The prevailing wisdom about online video is that shorter is better. People, particularly millennials, don’t have the attention span to watch anything longer than a couple minutes. With the advent of Vine videos, it seems like we’re getting to a point where even a one-minute video is too long. But are there exceptions? Is longer ever beneficial?
Absolutely. Consider this video about a collaboration between guitar-maker Ernie Ball and musician St. Vincent (aka Anna Clark), who set out together to build a guitar that is designed specifically for the female body. Lighter. More streamlined. Distilled down to the essential form. Like St. Vincent’s music, the video is compelling and edgy. It’s also long, at least by today’s standards, clocking in at 6:15.
Nonetheless, it’s gone viral and captured the interest of hundreds of thousands of viewers.
The popularity of a superstar and a plug on Upworthy always help, but here are three reasons from a documentary perspective that the film works:
1. The video is slow and languid and thus feels almost decadent in its pacing. Distinct pauses are interspersed with anecdotes of St. Vincent’s personal journey into music. The creation of this wider temporal space paves the way to absorb her story gradually over the entire span of the video. The alternative in recent storytelling has been to force feed lots of quick cuts and cryptic sound bites. Fast cutting can be effective in the right context, but in order to make these choices, it’s imperative to understand the featured person’s story and what message or action you’d like to evoke in your viewers.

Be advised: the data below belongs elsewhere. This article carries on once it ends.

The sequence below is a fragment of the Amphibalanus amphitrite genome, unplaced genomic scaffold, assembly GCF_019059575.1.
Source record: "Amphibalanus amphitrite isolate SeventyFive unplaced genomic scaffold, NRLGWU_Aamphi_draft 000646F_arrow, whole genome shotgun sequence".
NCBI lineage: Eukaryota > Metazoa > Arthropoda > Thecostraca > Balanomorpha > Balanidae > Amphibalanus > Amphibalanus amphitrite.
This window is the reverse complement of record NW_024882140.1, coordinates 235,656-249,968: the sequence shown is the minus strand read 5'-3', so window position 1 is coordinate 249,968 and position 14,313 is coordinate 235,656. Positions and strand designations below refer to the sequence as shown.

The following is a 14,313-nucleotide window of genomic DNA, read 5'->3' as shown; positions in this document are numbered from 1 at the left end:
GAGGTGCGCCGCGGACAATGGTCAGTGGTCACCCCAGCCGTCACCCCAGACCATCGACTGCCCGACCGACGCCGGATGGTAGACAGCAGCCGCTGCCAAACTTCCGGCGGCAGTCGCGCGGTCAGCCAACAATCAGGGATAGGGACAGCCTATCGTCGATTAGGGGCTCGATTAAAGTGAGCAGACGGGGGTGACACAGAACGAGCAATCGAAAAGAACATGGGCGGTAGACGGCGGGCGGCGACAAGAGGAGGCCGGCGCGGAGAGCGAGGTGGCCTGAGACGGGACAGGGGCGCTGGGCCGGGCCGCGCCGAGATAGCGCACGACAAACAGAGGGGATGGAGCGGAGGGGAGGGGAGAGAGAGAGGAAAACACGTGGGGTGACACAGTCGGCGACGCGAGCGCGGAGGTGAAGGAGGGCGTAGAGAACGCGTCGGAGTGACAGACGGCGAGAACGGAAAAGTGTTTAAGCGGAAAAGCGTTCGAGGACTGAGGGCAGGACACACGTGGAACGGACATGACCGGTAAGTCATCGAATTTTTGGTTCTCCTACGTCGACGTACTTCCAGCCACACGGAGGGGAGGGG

2. The piece starts with a strong personal connection with St. Vincent’s first foray into music. Her experience is made all the more vivid by her description of the instruments she has used in her past. This kind of narrative arc takes time to unravel. The end result helps better articulate her journey to finding a solution to an artistic obstacle.
3. The film’s details, from the close up shots of materials used to craft a guitar to the small hands of the guitarist, highlight the story in a visual capacity. This helps minimize the film’s reliance on the spoken word and makes for smart video content marketing for Ernie Ball. They don’t have to say anything explicitly about how carefully they build their guitars or how painstaking and passionate the process is. It’s self-evident in the production of the film. The lovely details also allow for the pauses and a more graphic, lively visual journey.
Neha Belvalkar - Micro-Documentaries Creative Producer
Neha Belvalkar is a filmmaker and teaching artist who has been engaged with filmmaking since 2006. She is an avid viewer of cinema and lives in pursuit of fresh ideas for her own short films. In her free time, she's on the hunt for the world's best Dosas, the Indian pancakes she has loved since childhood.